Gospel music has always been a part of bluegrass music and culture; Bill Monroe, the father of bluegrass, designed it that way. “It’s got Methodist, Baptist, and Holiness singing,” Monroe said of bluegrass, naming three Christian denominations with three then-distinct singing styles.
Anyone who has an inside knowledge of bluegrass can point to artists, past and present, whose sanctimonious public personas hardly match up to their hell-raising, sometimes addicted, sometimes downright mean private selves.
Some people would like to use that knowledge an excuse to jettison gospel music from bluegrass altogether. After all, if these artists are in such bondage to their socially-conservative culture, shouldn’t we free them — and non-Christian bluegrass fans in the process — from it?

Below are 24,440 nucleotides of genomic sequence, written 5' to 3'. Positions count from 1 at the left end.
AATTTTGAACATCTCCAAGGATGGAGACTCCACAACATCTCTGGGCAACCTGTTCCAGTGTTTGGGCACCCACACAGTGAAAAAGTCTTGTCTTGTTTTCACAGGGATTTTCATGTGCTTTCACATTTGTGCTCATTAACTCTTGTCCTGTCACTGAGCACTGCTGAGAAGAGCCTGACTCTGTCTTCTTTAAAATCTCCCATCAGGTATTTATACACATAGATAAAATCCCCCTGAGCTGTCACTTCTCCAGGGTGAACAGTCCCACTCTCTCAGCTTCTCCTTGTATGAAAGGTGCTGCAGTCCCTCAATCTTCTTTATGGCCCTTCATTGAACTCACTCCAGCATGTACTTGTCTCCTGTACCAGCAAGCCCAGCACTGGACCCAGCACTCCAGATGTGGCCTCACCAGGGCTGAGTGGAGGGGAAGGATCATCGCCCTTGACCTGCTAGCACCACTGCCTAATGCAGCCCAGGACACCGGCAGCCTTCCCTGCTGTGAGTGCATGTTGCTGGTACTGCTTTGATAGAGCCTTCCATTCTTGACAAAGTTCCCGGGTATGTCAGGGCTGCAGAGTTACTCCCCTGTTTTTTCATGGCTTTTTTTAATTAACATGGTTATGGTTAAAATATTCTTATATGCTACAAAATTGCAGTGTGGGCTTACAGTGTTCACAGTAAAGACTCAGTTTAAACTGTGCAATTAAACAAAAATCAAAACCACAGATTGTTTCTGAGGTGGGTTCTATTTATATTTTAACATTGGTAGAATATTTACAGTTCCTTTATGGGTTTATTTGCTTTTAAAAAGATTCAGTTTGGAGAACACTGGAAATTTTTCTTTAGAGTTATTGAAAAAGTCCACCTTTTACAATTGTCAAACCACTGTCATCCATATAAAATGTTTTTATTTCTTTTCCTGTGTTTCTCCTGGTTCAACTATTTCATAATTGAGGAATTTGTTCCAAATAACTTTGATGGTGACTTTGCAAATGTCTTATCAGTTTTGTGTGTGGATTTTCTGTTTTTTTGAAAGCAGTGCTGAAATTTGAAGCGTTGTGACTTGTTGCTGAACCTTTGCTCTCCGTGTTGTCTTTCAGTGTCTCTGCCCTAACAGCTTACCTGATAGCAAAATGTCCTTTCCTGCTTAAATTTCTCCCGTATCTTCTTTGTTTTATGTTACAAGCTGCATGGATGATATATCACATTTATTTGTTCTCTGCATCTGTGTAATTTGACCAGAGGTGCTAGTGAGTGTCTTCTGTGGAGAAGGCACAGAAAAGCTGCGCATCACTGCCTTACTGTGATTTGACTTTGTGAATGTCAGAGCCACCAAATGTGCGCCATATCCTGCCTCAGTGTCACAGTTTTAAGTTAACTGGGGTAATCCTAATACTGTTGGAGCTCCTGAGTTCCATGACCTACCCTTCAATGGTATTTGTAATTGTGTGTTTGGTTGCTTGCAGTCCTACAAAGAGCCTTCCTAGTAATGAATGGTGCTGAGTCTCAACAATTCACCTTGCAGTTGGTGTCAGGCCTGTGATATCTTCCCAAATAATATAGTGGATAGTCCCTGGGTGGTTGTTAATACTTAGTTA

Sure, if you think they’re so ignorant, culturally-unaware, and disempowered that they need you to come in and improve their culture — and, OMG, their whole lives <gasp!> — for them.
For those who are still in school learning about these things, that’s called cultural imperialism. It’s just as ugly when upper-middle class white Americans force it on working class, Appalachian southerners as when the American government forces it on, say, Native Americans.
That said, I’m going to start featuring a lot more bluegrass gospel music, right alongside the secular — Crap! I hate that word — songs. Doubtless that will irritate the living shit out of some of you.
I’m fine with that. Cultural imperialism? Not so much.
This is a very early recording of The Louvin Brothers, from a live, local radio show, with, “The Gospel Way”.